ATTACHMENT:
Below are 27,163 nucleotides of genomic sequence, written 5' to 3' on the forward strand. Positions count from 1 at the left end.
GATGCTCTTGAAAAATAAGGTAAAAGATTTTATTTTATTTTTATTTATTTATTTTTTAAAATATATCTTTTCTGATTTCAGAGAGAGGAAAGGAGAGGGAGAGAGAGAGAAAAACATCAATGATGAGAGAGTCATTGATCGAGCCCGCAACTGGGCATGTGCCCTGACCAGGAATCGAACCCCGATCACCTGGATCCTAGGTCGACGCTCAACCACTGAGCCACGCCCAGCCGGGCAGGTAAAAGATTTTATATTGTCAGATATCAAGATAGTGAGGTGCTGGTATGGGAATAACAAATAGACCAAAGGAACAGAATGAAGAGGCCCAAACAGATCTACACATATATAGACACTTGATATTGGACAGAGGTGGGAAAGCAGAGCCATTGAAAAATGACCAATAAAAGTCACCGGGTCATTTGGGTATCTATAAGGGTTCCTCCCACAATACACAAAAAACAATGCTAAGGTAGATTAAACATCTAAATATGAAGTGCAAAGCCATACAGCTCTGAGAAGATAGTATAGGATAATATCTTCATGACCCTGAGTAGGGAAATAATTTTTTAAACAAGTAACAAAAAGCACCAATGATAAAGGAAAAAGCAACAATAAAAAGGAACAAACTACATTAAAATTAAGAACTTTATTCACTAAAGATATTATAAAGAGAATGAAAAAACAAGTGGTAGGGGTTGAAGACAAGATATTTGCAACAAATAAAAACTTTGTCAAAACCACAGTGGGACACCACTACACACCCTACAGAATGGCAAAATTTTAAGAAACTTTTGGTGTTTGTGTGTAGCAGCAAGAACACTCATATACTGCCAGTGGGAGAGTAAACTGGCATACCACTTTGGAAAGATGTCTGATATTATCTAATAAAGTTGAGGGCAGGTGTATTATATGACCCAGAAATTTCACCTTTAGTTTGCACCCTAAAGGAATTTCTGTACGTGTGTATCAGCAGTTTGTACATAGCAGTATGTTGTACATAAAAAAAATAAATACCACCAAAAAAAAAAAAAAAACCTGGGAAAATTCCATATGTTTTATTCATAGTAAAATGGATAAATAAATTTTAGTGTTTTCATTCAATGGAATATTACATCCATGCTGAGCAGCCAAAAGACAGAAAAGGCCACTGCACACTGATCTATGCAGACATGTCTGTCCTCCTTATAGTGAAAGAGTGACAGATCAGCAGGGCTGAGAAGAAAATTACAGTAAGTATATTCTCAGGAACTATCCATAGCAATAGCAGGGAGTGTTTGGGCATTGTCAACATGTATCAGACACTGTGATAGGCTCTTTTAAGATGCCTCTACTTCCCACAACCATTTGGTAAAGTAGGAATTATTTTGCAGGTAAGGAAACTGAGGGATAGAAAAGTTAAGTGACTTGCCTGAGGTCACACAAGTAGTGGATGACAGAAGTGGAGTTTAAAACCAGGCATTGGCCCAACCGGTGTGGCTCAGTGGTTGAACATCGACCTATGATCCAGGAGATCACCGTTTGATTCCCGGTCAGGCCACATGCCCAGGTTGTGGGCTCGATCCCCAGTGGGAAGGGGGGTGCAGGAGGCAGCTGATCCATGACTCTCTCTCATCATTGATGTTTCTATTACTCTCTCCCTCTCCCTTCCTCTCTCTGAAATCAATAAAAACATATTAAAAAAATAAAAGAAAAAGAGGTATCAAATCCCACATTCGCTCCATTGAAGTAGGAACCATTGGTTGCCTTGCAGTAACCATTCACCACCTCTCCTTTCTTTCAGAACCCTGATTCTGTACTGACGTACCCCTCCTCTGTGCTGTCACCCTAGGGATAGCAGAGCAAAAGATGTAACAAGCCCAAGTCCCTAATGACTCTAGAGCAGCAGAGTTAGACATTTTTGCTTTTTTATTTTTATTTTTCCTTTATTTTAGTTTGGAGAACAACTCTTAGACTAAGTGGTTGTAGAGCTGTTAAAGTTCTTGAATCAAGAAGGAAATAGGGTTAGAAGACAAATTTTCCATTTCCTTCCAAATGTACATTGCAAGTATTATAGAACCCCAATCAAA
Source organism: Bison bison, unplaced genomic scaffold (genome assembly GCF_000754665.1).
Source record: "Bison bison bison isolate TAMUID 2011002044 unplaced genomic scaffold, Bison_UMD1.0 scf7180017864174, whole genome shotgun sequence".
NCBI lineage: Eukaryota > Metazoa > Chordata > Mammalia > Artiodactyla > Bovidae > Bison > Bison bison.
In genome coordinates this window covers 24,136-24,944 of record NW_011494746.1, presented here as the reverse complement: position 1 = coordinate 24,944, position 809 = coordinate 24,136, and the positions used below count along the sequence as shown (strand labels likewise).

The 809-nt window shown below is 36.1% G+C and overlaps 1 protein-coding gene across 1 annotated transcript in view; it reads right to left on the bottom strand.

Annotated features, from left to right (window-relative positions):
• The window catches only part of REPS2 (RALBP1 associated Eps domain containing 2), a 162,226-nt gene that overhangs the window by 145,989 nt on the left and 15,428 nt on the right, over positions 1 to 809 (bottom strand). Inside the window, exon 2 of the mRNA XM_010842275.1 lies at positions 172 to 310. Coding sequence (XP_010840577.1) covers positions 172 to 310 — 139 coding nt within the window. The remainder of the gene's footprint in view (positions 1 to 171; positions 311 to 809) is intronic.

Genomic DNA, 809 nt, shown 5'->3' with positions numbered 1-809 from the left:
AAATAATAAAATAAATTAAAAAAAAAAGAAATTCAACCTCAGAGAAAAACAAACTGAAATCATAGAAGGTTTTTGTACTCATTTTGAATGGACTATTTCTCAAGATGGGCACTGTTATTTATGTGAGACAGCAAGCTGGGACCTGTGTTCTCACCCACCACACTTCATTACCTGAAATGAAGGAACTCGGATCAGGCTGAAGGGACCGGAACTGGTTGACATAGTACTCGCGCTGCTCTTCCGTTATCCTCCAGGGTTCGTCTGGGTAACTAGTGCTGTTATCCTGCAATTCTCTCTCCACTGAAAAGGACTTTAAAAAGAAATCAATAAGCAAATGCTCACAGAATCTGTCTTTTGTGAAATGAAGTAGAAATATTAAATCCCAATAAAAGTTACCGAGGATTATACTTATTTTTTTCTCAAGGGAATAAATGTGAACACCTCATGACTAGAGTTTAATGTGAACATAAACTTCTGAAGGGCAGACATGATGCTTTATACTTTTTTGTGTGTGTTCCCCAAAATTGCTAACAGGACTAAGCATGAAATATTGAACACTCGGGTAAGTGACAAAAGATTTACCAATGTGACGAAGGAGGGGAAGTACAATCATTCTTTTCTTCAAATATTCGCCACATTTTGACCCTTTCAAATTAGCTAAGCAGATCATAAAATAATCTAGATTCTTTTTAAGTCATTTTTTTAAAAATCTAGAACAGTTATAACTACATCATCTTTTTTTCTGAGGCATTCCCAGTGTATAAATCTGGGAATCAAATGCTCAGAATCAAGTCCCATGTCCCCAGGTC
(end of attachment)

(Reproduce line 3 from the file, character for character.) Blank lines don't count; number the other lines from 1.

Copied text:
Source organism: Bison bison, unplaced genomic scaffold (genome assembly GCF_000754665.1).